Half-Life: When Information Becomes Outdated

I love to browse old reference books, from 19th-century dancing guides to the hulking set of 1937 Encyclopaedia Britannicas that compete for space with other estate-sale finds in my parents-in-law’s home. I imagine all the schoolkids who must have once used them for reports. And then I think of how, for all their density, the volumes are light on information that the 21st-century reader can trust. (Or, to put it another way, there are plenty of facts inside. I’m just not sure which ones are still true.)

But according to Samuel Arbesman, author of The Half-Life of Facts: Why Everything We Know Has an Expiration Date (Current/Penguin), information actually decays in a systematic manner.

Arbesman is an applied mathematician and expert in the field of scientometrics (which looks at the science of science), a fellow at Harvard, and a senior scholar at the Ewing-Marion Kauffman Foundation in Kansas City, Missouri.

In a New Scientist article adapted from his new book, he writes that, “In the aggregate there are regularities to the changes, and we can even identify how fast facts will decay over time. This means we don’t have to be all at sea in a world of changing knowledge.”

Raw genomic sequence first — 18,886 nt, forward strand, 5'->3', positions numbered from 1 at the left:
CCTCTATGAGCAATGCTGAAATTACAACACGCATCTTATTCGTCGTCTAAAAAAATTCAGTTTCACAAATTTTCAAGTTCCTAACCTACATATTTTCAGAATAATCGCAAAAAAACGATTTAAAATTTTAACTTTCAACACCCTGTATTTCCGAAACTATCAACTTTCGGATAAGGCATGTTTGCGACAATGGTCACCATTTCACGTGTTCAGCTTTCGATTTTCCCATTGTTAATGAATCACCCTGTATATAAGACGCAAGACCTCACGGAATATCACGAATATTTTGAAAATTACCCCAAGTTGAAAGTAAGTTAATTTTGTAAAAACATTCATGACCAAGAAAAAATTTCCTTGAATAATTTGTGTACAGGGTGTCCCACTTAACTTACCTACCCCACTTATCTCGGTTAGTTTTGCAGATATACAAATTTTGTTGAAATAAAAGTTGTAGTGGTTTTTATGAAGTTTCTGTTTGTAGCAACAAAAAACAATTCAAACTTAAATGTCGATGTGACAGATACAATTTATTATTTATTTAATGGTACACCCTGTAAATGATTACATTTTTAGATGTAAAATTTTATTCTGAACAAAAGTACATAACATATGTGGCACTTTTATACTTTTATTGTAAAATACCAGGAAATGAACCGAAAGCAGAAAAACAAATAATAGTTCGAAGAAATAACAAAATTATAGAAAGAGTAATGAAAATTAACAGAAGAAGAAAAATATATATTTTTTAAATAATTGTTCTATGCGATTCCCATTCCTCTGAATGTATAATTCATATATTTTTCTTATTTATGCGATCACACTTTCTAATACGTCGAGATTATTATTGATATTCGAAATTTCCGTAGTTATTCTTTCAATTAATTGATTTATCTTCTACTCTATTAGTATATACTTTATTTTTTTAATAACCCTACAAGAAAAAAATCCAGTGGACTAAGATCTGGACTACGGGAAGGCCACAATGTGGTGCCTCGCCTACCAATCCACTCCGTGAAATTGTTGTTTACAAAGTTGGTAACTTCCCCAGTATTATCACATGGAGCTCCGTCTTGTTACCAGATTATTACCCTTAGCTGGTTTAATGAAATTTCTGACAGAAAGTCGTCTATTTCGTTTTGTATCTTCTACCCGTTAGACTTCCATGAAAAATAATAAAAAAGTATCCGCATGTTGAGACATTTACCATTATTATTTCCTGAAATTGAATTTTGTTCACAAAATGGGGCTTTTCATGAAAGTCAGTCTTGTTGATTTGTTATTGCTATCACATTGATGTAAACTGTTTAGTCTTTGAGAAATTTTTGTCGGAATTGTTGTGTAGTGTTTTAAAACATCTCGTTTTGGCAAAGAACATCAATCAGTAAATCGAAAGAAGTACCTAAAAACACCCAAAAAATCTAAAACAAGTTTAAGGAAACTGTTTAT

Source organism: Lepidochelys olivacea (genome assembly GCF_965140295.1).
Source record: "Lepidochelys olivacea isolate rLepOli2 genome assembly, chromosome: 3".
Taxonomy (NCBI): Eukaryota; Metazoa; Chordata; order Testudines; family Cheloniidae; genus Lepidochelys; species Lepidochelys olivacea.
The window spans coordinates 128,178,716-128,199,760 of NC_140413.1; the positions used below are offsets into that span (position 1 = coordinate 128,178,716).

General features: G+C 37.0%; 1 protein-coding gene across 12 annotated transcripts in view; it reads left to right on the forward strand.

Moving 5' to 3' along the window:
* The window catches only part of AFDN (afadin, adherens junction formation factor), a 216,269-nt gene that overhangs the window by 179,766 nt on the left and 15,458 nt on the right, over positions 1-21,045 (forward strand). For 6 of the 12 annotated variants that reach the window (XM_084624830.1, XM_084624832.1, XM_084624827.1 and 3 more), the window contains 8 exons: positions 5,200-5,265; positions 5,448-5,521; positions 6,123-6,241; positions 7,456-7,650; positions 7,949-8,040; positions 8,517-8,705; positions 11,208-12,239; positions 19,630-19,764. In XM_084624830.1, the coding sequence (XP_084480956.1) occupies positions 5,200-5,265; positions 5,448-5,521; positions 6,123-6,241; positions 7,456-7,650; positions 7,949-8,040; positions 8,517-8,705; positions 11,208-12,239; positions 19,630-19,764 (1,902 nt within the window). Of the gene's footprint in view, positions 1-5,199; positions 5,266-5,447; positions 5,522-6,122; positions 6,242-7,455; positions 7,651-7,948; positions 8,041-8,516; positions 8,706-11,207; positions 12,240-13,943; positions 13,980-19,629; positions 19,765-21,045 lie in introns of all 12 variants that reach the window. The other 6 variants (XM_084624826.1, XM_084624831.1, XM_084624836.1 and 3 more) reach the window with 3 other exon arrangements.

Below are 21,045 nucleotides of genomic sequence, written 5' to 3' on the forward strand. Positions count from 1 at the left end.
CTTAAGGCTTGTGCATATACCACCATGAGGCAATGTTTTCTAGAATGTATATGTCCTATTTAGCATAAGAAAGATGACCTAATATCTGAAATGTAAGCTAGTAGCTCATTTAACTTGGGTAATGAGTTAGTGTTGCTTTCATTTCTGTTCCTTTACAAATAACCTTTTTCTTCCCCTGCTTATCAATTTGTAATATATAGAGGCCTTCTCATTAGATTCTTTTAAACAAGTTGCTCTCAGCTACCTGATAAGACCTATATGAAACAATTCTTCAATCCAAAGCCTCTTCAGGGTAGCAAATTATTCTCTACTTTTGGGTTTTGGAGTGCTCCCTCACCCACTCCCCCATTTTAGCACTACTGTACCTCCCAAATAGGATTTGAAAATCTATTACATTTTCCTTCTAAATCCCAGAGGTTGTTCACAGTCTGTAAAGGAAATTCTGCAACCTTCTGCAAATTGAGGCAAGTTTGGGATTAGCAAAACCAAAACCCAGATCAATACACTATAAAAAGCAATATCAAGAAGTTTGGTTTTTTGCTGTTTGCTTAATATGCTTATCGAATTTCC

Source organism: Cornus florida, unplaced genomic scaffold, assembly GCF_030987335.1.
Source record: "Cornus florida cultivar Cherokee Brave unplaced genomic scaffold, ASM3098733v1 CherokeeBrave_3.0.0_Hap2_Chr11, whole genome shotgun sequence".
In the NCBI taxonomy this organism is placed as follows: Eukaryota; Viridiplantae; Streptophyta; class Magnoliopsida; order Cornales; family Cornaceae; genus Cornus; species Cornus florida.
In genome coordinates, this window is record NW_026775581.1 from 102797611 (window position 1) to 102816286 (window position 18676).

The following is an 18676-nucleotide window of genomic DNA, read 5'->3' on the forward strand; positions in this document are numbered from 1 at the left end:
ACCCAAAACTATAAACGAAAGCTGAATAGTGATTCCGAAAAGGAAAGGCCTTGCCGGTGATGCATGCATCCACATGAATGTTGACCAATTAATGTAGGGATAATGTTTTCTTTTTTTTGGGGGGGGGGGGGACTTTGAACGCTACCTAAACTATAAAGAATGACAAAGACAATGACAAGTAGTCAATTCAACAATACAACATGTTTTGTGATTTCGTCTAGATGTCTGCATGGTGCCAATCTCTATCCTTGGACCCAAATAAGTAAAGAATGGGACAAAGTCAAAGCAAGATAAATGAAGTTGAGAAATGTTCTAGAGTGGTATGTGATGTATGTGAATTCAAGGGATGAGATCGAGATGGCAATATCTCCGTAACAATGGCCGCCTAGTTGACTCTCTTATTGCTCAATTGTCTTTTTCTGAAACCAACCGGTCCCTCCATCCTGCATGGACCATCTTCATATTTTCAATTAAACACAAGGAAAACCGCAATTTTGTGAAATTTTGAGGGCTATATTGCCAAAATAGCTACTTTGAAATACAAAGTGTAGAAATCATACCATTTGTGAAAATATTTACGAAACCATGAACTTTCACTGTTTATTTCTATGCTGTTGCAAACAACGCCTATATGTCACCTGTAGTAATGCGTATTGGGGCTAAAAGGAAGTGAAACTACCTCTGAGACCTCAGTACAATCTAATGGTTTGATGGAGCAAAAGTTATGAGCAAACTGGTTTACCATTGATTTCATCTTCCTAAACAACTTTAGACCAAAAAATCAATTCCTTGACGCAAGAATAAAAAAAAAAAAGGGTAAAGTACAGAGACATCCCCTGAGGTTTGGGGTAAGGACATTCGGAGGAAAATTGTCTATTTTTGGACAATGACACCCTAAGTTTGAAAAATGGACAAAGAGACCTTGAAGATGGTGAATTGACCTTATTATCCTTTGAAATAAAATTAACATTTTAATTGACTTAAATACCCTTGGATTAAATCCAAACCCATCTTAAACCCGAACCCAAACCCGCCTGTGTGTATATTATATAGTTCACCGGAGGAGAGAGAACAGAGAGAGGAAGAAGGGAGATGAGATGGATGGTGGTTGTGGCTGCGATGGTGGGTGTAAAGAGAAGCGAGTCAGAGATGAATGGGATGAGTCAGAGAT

Using the metaphor of radioactive material, Arbesman explains how long it takes for half the information in a particular field to be disproved or replaced by new data. For example, surgery information has a “half-life” of 45 years, while physics has a “half-life” of a decade. (There are various ways to measure obsolescence, from getting experts to review the factual content of papers and books, to recording how long it takes journal articles to stop getting cited.)

Arbesman goes on to discuss how we might situate information on a spectrum, from the most rapidly expiring (think stock market movements) to the longest shelf-life (“pretty much everything the ancient Greeks wrote about geometry”). So next time I’m at my in-laws, maybe I should flip open volume E, for Euclid.

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